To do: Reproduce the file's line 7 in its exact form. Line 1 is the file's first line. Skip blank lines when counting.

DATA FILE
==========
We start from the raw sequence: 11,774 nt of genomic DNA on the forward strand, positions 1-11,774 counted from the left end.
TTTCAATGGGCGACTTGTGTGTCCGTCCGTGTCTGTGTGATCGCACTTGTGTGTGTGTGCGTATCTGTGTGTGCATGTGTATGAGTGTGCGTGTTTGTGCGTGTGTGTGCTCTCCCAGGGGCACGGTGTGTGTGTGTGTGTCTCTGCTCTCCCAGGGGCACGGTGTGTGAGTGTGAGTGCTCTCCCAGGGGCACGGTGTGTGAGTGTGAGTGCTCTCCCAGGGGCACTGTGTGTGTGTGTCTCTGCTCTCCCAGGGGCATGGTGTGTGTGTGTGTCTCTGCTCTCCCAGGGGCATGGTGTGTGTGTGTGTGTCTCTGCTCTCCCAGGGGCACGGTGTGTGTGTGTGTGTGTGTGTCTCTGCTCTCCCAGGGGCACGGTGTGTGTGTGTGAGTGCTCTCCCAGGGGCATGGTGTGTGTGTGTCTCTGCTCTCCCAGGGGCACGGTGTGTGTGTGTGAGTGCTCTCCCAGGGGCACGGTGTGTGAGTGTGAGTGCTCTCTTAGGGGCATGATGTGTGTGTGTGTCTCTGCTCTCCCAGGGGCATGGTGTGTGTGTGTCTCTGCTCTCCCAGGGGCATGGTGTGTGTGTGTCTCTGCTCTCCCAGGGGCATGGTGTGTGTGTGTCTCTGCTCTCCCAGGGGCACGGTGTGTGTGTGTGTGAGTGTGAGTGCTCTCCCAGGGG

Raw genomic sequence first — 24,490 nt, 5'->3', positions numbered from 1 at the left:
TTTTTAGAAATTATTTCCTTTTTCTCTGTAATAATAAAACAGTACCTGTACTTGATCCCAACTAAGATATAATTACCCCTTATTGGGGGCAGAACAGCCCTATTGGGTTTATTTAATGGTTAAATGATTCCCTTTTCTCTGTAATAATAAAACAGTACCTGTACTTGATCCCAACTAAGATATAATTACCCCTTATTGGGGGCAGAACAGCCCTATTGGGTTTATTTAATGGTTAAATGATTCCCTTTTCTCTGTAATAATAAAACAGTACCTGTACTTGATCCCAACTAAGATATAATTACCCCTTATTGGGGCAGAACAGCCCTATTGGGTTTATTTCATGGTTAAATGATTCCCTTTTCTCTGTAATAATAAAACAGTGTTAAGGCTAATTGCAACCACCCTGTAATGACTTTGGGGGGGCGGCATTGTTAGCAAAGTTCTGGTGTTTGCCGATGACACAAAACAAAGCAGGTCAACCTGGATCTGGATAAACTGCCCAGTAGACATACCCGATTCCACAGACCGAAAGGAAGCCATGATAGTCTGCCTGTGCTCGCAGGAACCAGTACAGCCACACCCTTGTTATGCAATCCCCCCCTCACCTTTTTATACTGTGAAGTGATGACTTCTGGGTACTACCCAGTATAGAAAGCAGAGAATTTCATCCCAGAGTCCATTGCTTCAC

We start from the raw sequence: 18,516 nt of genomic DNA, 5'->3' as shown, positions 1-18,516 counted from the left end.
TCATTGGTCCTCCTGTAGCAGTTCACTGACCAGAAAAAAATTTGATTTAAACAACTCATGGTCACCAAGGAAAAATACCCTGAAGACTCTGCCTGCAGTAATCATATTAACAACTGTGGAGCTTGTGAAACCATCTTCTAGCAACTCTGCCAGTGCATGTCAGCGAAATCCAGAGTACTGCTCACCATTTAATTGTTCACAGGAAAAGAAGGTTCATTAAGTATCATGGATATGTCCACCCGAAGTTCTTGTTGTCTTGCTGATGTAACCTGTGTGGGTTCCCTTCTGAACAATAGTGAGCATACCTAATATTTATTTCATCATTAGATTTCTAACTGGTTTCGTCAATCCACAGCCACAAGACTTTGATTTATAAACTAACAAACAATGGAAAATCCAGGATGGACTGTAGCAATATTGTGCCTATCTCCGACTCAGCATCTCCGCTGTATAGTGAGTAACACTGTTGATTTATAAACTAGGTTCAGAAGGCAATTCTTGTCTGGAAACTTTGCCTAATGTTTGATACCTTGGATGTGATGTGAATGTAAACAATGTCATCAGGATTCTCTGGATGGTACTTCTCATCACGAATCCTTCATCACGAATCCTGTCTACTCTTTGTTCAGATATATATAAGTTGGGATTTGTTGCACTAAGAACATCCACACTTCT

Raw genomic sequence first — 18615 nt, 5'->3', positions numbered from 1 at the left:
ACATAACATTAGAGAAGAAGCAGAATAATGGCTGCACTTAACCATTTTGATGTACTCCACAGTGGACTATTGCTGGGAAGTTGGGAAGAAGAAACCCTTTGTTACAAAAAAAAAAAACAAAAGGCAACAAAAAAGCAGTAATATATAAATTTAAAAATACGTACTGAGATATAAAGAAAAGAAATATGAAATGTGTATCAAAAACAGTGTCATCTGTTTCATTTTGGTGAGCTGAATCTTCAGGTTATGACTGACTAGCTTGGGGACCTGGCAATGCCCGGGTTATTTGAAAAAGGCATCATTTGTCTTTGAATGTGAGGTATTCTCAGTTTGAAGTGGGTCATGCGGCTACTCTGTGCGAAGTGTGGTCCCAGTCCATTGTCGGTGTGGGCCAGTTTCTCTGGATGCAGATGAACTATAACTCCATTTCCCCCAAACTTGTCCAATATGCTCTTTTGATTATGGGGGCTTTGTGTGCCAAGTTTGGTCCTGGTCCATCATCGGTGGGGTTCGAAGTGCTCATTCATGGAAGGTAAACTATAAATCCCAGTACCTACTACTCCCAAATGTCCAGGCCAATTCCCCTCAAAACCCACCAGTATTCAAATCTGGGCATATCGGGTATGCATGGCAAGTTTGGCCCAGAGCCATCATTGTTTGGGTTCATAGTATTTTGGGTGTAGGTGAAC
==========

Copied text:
Raw genomic sequence first — 18615 nt, 5'->3', positions numbered from 1 at the left: